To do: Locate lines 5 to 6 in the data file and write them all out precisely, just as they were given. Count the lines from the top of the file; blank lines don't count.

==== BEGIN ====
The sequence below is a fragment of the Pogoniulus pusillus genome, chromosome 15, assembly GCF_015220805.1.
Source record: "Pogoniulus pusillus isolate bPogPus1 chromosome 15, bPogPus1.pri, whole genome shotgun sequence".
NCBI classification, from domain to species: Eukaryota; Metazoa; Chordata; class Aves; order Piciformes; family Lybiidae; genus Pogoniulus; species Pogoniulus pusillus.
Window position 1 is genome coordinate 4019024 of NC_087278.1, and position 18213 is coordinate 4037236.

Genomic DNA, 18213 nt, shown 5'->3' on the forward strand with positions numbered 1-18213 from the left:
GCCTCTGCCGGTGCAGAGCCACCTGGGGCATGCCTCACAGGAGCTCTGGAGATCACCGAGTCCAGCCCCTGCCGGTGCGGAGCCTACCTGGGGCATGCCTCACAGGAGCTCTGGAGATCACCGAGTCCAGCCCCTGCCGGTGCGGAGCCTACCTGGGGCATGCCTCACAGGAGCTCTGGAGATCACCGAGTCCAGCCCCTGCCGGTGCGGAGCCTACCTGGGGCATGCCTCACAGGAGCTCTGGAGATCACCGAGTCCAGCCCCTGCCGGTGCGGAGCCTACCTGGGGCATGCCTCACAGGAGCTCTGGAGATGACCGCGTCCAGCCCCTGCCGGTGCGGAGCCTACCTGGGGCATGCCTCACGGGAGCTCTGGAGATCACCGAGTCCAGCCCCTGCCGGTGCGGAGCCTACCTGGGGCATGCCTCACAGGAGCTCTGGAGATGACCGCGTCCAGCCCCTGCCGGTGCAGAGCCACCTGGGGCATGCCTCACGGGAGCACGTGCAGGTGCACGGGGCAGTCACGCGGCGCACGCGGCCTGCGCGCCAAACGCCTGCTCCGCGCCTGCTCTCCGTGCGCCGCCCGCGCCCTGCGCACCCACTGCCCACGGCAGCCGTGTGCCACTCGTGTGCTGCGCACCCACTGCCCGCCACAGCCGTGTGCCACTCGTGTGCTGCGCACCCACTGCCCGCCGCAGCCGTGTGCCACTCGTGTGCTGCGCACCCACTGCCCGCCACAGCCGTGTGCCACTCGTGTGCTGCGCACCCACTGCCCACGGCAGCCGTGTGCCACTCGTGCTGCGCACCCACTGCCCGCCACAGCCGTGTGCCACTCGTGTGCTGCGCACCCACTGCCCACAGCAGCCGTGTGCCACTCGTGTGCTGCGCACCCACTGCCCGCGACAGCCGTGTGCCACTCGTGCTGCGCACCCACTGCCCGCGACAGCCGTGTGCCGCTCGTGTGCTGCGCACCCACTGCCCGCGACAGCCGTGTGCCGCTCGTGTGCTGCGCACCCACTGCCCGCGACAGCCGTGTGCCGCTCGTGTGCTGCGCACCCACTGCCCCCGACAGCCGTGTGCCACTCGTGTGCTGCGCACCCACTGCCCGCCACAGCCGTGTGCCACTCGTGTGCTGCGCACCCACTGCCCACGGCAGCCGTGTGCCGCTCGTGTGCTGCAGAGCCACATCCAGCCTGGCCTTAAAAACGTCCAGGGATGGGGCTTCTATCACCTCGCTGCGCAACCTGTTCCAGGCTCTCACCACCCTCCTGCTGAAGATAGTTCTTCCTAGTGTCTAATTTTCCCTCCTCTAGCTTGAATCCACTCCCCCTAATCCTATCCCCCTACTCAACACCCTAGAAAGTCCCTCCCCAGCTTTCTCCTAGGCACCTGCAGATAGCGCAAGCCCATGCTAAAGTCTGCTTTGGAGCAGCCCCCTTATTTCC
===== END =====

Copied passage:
Genomic DNA, 18213 nt, shown 5'->3' on the forward strand with positions numbered 1-18213 from the left:
GCCTCTGCCGGTGCAGAGCCACCTGGGGCATGCCTCACAGGAGCTCTGGAGATCACCGAGTCCAGCCCCTGCCGGTGCGGAGCCTACCTGGGGCATGCCTCACAGGAGCTCTGGAGATCACCGAGTCCAGCCCCTGCCGGTGCGGAGCCTACCTGGGGCATGCCTCACAGGAGCTCTGGAGATCACCGAGTCCAGCCCCTGCCGGTGCGGAGCCTACCTGGGGCATGCCTCACAGGAGCTCTGGAGATCACCGAGTCCAGCCCCTGCCGGTGCGGAGCCTACCTGGGGCATGCCTCACAGGAGCTCTGGAGATGACCGCGTCCAGCCCCTGCCGGTGCGGAGCCTACCTGGGGCATGCCTCACGGGAGCTCTGGAGATCACCGAGTCCAGCCCCTGCCGGTGCGGAGCCTACCTGGGGCATGCCTCACAGGAGCTCTGGAGATGACCGCGTCCAGCCCCTGCCGGTGCAGAGCCACCTGGGGCATGCCTCACGGGAGCACGTGCAGGTGCACGGGGCAGTCACGCGGCGCACGCGGCCTGCGCGCCAAACGCCTGCTCCGCGCCTGCTCTCCGTGCGCCGCCCGCGCCCTGCGCACCCACTGCCCACGGCAGCCGTGTGCCACTCGTGTGCTGCGCACCCACTGCCCGCCACAGCCGTGTGCCACTCGTGTGCTGCGCACCCACTGCCCGCCGCAGCCGTGTGCCACTCGTGTGCTGCGCACCCACTGCCCGCCACAGCCGTGTGCCACTCGTGTGCTGCGCACCCACTGCCCACGGCAGCCGTGTGCCACTCGTGCTGCGCACCCACTGCCCGCCACAGCCGTGTGCCACTCGTGTGCTGCGCACCCACTGCCCACAGCAGCCGTGTGCCACTCGTGTGCTGCGCACCCACTGCCCGCGACAGCCGTGTGCCACTCGTGCTGCGCACCCACTGCCCGCGACAGCCGTGTGCCGCTCGTGTGCTGCGCACCCACTGCCCGCGACAGCCGTGTGCCGCTCGTGTGCTGCGCACCCACTGCCCGCGACAGCCGTGTGCCGCTCGTGTGCTGCGCACCCACTGCCCCCGACAGCCGTGTGCCACTCGTGTGCTGCGCACCCACTGCCCGCCACAGCCGTGTGCCACTCGTGTGCTGCGCACCCACTGCCCACGGCAGCCGTGTGCCGCTCGTGTGCTGCAGAGCCACATCCAGCCTGGCCTTAAAAACGTCCAGGGATGGGGCTTCTATCACCTCGCTGCGCAACCTGTTCCAGGCTCTCACCACCCTCCTGCTGAAGATAGTTCTTCCTAGTGTCTAATTTTCCCTCCTCTAGCTTGAATCCACTCCCCCTAATCCTATCCCCCTACTCAACACCCTAGAAAGTCCCTCCCCAGCTTTCTCCTAGGCACCTGCAGATAGCGCAAGCCCATGCTAAAGTCTGCTTTGGAGCAGCCCCCTTATTTCC